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Aviation and Missile Research, Development, and Engineering Center

The U.S. Army Aviation & Missile Research, Development & Engineering Center (AMRDEC), is the Army's focal point for providing research, development, and engineering technology and services for aviation and missile platforms across the lifecycle.

Click here for AMRDEC information brochure.

Click here for information about the U.S. Army Aviation & Missile Research, Development & Engineering Center.


MUTC partners with AMRDEC
by 1st  Sgt. Brad Staggs
September 20, 2011

   The U.S. Army’s Aviation Missile Research, Development and Engineering Center based at Redstone Arsenal in Huntsville, Ala., is partnering with the Muscatatuck Urban Training Complex in Butlerville, Ind., to bring new innovation to support the whole of nation by providing the most realistic operating environment and meet national security requirements of the 21st Century through technology. Some of that technology was demonstrated during a recent open house at Muscatatuck Sept. 16, 2011.

   With this new partnership between AMRDEC and Muscatatuck, new technologies which have not yet been fielded will be brought to the site and training units will be able to use them. This will provide anybody training at Muscatatuck the chance to work with brand new technologies and, more importantly, provide AMRDEC with the all-important feedback from the personnel who will be using it.

   The goal is to get those technologies into the hands of Soldiers and civilians quicker than ever before.

Technology of the U.S. Army's Aviation Missile Research, Development and Engineering Center on display at Muscatatuck.

    “We are dealing with foes that would do us and our friends harm who are, basically, reaching in off-the-shelf and negating what we can do faster than we can produce (technologies),” said Maj. Gen. Clif Tooley, assistant adjutant general for the state of Indiana. “We have to change the way we do business.”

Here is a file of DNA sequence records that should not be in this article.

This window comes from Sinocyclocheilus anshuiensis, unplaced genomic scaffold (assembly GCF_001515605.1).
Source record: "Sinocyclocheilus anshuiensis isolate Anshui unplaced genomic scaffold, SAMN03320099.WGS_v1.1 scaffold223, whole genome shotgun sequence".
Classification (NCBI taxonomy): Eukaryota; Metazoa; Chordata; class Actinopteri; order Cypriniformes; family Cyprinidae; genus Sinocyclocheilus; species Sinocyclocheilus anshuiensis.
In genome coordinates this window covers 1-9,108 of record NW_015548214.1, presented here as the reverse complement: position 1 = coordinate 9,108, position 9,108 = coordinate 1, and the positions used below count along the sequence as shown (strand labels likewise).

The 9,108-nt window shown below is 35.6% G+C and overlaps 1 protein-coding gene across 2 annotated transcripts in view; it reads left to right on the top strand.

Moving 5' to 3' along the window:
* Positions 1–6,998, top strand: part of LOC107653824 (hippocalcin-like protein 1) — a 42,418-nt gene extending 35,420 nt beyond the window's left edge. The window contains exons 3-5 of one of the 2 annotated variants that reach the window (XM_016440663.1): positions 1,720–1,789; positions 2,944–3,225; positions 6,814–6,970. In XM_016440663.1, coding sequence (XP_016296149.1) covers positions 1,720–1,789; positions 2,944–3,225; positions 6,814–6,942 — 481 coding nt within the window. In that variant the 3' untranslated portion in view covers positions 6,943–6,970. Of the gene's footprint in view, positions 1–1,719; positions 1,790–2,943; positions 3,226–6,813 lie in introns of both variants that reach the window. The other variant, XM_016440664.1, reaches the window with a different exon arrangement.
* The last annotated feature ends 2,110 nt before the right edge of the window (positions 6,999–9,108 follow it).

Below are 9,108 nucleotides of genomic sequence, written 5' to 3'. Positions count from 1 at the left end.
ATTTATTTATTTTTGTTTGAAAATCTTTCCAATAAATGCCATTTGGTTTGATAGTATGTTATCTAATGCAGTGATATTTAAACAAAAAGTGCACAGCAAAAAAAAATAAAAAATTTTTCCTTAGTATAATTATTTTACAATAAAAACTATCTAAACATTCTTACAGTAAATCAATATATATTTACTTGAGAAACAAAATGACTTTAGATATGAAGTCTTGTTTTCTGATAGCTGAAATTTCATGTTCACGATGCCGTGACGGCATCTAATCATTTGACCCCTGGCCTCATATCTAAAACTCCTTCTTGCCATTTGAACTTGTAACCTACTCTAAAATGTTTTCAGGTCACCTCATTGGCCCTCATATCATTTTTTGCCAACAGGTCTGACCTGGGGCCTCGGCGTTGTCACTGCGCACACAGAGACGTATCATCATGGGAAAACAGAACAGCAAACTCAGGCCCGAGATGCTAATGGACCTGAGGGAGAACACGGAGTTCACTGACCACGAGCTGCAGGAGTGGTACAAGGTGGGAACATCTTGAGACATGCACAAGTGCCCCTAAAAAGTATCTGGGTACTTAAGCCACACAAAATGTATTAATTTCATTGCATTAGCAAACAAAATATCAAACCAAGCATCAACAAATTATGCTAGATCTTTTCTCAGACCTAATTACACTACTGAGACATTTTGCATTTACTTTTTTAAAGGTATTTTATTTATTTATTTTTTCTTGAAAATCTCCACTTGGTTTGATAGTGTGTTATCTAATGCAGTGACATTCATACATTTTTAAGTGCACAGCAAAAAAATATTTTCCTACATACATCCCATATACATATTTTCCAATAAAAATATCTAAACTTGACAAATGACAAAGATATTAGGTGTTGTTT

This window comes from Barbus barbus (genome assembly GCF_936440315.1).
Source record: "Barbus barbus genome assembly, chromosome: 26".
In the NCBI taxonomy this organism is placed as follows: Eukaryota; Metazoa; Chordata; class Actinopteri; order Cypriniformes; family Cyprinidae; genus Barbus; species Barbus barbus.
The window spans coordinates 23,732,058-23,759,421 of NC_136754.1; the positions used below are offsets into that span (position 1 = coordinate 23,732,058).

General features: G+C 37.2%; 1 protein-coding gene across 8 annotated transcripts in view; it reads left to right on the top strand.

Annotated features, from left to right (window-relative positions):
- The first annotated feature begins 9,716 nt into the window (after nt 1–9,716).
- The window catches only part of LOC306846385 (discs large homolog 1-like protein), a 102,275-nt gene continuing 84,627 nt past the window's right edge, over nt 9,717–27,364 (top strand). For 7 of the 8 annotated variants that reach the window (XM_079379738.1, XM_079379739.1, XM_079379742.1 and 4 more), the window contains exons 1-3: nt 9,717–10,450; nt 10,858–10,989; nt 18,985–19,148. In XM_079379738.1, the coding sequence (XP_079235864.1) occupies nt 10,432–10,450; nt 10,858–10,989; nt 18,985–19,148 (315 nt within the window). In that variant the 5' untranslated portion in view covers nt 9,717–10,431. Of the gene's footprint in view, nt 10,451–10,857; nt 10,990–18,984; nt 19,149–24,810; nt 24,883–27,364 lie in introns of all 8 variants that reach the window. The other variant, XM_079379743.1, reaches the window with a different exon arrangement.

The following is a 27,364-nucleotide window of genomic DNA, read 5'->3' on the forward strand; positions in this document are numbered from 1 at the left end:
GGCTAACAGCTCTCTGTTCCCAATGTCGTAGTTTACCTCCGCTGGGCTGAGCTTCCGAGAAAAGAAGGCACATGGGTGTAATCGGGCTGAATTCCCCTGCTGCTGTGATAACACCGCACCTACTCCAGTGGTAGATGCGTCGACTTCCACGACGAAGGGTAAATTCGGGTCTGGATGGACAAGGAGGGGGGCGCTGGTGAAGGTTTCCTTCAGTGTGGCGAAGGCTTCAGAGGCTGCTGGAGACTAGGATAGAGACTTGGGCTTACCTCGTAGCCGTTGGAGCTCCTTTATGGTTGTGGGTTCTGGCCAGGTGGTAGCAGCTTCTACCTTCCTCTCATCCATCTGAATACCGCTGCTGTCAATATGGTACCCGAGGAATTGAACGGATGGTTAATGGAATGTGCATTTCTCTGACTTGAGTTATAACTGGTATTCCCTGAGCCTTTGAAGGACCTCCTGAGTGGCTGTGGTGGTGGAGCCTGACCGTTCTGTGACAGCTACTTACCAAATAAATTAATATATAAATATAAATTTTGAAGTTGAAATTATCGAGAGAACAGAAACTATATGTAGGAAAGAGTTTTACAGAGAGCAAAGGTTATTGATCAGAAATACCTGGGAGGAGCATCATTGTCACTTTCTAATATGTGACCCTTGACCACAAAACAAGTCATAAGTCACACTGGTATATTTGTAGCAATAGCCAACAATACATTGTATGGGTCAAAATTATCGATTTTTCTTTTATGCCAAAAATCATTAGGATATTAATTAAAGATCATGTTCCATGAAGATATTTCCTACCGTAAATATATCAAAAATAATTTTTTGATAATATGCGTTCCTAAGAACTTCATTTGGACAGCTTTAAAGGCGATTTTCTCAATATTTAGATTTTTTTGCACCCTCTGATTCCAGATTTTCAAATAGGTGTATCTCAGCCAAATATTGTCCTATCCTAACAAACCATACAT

Traditionally, real-world training and new product testing were worlds which did not converge. Testing was done in very specific places under very specific conditions, while real-world training was kept away from future products. At Muscatatuck, those two worlds will come together in order to get feedback from the personnel who will actually use the products and get them into the hands of those who will use them much faster.

   According to Tooley, Muscatatuck – when tied together with the other Indiana assets such as Crane Naval Base – provides a 21st century contemporary operating environment in which the joint military, inter-agency, inter-governmental, and multi-national worlds can combine the training and testing sides to meet the demands of the ever-changing world.

   Camilla Gean, special projects director of the Software Engineering Directorate for AMRDEC, was very optimistic about what could be accomplished from the first time she saw Muscatatuck.

   “This is a highly unique training center, no doubt, in that it serves a multitude of both military and civil customers,” Gean said.

   “I’m constantly amazed by what I see when I come here,” Dan Wright, Mayor of nearby Vernon, Ind., added while watching technology demonstrations. “The things that are available here for training are incredible.”

Technology from AMRDEC on display at Muscatatuck.   It was a sentiment echoed by nearly all who attended the unveiling. Mayor Harold Campbell, a Vietnam veteran and mayor of North Vernon, Ind., enjoyed watching Pfc. Katie Gore – a Soldier who had never operated a robot before – put one through its paces.

   “I wish we had one of these when I was in,” Campbell said. “She’s never worked one before and she’s driving it like an expert. Incredible!”

   During the unveiling, AMRDEC had several technologies on display including two robots of different sizes outfitted with cameras. The larger of the two robots – the Modular Advanced Armed Robotic System or MAARS – demonstrated how it could pick up a cinder block with its arm without tipping over, while the Dragon Runner robot weighing only 14 pounds, allows objects to be carried by an individual and deployed to see around corners and go places before Soldiers in an urban environment.

   These technologies will be made available to training units at Muscatatuck as long they give feedback to AMRDEC.

   The Indiana National Guard through the Camp Atterbury-Muscatatuck Center for Complex Operations has helped to bring the training and testing worlds together and will continue to innovate for the welfare of the Soldiers and civilians who train there. The partnership with AMRDEC is just one more example of training as real as it gets.


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